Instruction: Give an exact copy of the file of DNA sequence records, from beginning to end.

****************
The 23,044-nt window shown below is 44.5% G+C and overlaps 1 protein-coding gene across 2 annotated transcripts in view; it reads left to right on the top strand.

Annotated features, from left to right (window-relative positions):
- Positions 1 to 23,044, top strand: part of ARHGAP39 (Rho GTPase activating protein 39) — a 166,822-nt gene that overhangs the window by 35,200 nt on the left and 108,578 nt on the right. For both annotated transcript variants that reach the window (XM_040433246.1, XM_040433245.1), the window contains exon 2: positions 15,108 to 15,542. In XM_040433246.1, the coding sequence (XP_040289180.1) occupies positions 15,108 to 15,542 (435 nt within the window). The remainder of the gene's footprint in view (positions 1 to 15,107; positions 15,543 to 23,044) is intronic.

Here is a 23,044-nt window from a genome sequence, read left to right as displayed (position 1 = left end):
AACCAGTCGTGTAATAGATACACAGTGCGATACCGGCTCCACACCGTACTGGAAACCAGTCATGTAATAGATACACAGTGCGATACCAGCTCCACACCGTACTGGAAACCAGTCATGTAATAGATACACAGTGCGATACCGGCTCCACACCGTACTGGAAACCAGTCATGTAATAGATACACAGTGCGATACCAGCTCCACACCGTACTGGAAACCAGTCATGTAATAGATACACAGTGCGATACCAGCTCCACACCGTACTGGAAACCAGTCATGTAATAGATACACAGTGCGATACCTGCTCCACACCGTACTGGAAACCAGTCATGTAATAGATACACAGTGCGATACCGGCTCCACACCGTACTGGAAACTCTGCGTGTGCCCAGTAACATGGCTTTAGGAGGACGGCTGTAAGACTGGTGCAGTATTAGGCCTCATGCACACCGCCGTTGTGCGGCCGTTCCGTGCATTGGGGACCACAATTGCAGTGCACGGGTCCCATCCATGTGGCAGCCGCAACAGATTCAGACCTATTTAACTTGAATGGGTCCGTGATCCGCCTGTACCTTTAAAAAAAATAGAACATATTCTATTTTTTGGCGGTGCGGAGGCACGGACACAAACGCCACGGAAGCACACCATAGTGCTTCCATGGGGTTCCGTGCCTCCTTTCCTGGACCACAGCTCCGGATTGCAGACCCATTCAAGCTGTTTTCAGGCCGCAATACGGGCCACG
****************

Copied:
The 23,044-nt window shown below is 44.5% G+C and overlaps 1 protein-coding gene across 2 annotated transcripts in view; it reads left to right on the top strand.

Annotated features, from left to right (window-relative positions):
- Positions 1 to 23,044, top strand: part of ARHGAP39 (Rho GTPase activating protein 39) — a 166,822-nt gene that overhangs the window by 35,200 nt on the left and 108,578 nt on the right. For both annotated transcript variants that reach the window (XM_040433246.1, XM_040433245.1), the window contains exon 2: positions 15,108 to 15,542. In XM_040433246.1, the coding sequence (XP_040289180.1) occupies positions 15,108 to 15,542 (435 nt within the window). The remainder of the gene's footprint in view (positions 1 to 15,107; positions 15,543 to 23,044) is intronic.

Here is a 23,044-nt window from a genome sequence, read left to right as displayed (position 1 = left end):
AACCAGTCGTGTAATAGATACACAGTGCGATACCGGCTCCACACCGTACTGGAAACCAGTCATGTAATAGATACACAGTGCGATACCAGCTCCACACCGTACTGGAAACCAGTCATGTAATAGATACACAGTGCGATACCGGCTCCACACCGTACTGGAAACCAGTCATGTAATAGATACACAGTGCGATACCAGCTCCACACCGTACTGGAAACCAGTCATGTAATAGATACACAGTGCGATACCAGCTCCACACCGTACTGGAAACCAGTCATGTAATAGATACACAGTGCGATACCTGCTCCACACCGTACTGGAAACCAGTCATGTAATAGATACACAGTGCGATACCGGCTCCACACCGTACTGGAAACTCTGCGTGTGCCCAGTAACATGGCTTTAGGAGGACGGCTGTAAGACTGGTGCAGTATTAGGCCTCATGCACACCGCCGTTGTGCGGCCGTTCCGTGCATTGGGGACCACAATTGCAGTGCACGGGTCCCATCCATGTGGCAGCCGCAACAGATTCAGACCTATTTAACTTGAATGGGTCCGTGATCCGCCTGTACCTTTAAAAAAAATAGAACATATTCTATTTTTTGGCGGTGCGGAGGCACGGACACAAACGCCACGGAAGCACACCATAGTGCTTCCATGGGGTTCCGTGCCTCCTTTCCTGGACCACAGCTCCGGATTGCAGACCCATTCAAGCTGTTTTCAGGCCGCAATACGGGCCACG